medwireNews: A modeling study based on data from the US Breast Cancer Surveillance Consortium (BCSC) has found an overdiagnosis rate of 15.4% among women aged 50–74 years undergoing biennial mammographic screening.
One-third of the overdiagnosed cases were “due to the detection of nonprogressive cancer and two thirds were due to the detection of progressive cancer that would not have progressed to clinical disease before the woman died of other causes,” say Marc Ryser, from Duke University in Durham, North Carolina, USA, and co-investigators.
They continue: “This information clarifies the risk for breast cancer overdiagnosis in contemporary screening practice and should facilitate shared and informed decision making about mammography screening.”
The researchers identified 35,986 women aged between 50 and 74 years who had their first mammography screen at a BCSC facility during 2000–2018. A total of 82,677 screening tests during this period detected 718 cases of breast cancer, the majority (74.0%) of which were invasive, while 20.0% were in situ and 6.5% were unknown.
They used a Bayesian modeling approach to estimate an overall overdiagnosis rate of 15.4% in the cohort, with 6.1% of cases attributable to nonprogressive cancers and 9.3% to progressive disease in women who would have died of a cause unrelated to breast cancer.
The overall rate of overdiagnosis rose from 11.5% at the first screen at 50 years to 23.6% at the last screen at 74 years, report Ryser and colleagues in the Annals of Internal Medicine.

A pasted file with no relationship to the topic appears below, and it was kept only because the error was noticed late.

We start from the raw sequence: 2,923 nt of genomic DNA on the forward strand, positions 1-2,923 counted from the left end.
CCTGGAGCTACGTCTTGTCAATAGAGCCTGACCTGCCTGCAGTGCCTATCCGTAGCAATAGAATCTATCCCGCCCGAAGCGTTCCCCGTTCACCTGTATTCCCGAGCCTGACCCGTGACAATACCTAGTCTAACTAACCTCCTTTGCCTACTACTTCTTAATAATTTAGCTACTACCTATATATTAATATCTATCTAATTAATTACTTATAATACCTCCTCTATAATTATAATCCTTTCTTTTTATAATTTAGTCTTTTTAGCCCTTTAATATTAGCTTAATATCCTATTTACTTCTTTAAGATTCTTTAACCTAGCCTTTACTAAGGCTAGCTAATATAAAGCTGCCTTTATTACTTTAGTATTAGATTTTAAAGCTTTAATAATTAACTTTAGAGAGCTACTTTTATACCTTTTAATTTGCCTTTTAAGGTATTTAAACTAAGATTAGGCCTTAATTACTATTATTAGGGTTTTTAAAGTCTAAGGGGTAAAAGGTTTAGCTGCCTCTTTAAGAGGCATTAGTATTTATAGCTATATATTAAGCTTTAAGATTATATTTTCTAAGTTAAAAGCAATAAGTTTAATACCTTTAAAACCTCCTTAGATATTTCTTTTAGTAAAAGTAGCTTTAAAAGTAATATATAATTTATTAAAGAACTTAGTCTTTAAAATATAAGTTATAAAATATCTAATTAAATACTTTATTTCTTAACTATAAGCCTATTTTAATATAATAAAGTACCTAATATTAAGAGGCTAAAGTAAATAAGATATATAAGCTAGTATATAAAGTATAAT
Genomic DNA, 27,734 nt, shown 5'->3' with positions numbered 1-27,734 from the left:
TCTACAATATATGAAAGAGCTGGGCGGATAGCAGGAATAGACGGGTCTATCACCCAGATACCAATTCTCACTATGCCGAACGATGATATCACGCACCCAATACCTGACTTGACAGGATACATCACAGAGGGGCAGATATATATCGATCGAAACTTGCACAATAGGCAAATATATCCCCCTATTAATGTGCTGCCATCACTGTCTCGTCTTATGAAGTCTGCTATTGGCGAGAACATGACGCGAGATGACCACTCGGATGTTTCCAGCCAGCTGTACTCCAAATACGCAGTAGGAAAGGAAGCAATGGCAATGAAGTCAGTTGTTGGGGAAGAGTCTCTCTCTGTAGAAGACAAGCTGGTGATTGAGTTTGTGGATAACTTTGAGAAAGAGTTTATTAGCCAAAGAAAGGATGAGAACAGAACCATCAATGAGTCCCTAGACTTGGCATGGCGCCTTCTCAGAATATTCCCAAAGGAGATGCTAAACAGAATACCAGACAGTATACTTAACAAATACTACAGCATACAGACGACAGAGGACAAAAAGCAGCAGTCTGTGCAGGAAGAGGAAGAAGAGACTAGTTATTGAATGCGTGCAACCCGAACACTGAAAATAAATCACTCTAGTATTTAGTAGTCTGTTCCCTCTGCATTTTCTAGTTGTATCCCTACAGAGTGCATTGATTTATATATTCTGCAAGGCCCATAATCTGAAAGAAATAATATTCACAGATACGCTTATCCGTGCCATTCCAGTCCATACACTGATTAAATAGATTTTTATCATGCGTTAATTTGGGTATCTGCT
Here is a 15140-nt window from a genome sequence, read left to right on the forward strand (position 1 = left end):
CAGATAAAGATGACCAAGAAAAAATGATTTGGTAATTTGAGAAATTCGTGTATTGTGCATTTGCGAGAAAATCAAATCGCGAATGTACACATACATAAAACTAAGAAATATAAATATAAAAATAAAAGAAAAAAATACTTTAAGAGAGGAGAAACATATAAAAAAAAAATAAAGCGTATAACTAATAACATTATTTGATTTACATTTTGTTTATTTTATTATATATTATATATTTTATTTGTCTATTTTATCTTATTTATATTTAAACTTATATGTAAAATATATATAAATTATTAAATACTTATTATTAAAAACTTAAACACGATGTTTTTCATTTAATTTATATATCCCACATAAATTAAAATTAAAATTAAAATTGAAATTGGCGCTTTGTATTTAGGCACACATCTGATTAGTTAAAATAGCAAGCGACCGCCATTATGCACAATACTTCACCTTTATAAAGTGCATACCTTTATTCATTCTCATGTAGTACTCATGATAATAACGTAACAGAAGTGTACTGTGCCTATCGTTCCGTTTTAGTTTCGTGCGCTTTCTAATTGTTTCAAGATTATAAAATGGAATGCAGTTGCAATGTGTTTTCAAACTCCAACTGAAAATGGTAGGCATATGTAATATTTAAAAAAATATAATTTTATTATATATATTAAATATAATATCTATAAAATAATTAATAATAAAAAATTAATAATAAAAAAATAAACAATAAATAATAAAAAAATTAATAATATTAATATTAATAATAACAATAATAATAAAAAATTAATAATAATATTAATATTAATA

Moreover, “[t]he relative contributions to overdiagnosis from the detection of nonprogressive and progressive types of preclinical cancer [also] differed by screening round,” they add.
Specifically, the rate of overdiagnosis attributable to nonprogressive cancer was 8.4% at the first screen and 5.4–5.5% at later screens. But the rate ascribed to progressive cancer was 3.1% at the first screen, rising subsequently to 6.2%, 11.3%, and 18.1% at the fifth, ninth, and final screen, respectively.
Ryser and team additionally estimated the overdiagnosis rate for an annual screening frequency, finding a similar overall rate of 14.6%, “with patterns similar to those under biennial screening.”
They also conducted “a range of sensitivity analyses that confirmed the overdiagnosis predictions were largely insensitive to variations in both model structure and prior distributions.”
The authors of a linked editorial say that “the issue of overdiagnosis from breast cancer screening remains controversial,” with the controversy “driven both by disciplinary differences in the definition of overdiagnosis and uncertainty about the probability of overdiagnosis.”
Although they believe the current study “offers an important step forward in addressing the latter concern,” the editorialists say that eliminating overdiagnosis requires “substantial advances.”
Felippe Marcondes and Katrina Armstrong, both from Massachusetts General Hospital in Boston, USA, highlight the need for “better information about which tumors will progress” and improvements in screening technologies to “both reduce the risk for overdiagnosis and improve the ability to detect breast cancer that is currently missed by mammography.”
They conclude that the key to navigating the tradeoffs between the pros and cons of screening “remains open and effective physician–patient communication, rigorous evaluation of all proposed screening strategies, and continued investment in early detection research.”
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